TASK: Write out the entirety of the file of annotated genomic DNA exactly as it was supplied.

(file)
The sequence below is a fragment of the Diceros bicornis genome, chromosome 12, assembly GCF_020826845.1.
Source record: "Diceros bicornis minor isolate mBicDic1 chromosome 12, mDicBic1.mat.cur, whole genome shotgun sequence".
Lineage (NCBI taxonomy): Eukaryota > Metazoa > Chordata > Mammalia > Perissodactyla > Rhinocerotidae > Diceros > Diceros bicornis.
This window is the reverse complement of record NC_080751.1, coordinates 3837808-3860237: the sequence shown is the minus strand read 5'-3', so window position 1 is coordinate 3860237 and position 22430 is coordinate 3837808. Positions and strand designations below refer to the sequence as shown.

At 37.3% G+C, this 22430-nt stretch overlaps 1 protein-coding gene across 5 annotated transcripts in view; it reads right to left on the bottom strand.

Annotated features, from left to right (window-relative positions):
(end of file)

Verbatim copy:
The sequence below is a fragment of the Diceros bicornis genome, chromosome 12, assembly GCF_020826845.1.
Source record: "Diceros bicornis minor isolate mBicDic1 chromosome 12, mDicBic1.mat.cur, whole genome shotgun sequence".
Lineage (NCBI taxonomy): Eukaryota > Metazoa > Chordata > Mammalia > Perissodactyla > Rhinocerotidae > Diceros > Diceros bicornis.
This window is the reverse complement of record NC_080751.1, coordinates 3837808-3860237: the sequence shown is the minus strand read 5'-3', so window position 1 is coordinate 3860237 and position 22430 is coordinate 3837808. Positions and strand designations below refer to the sequence as shown.

At 37.3% G+C, this 22430-nt stretch overlaps 1 protein-coding gene across 5 annotated transcripts in view; it reads right to left on the bottom strand.

Annotated features, from left to right (window-relative positions):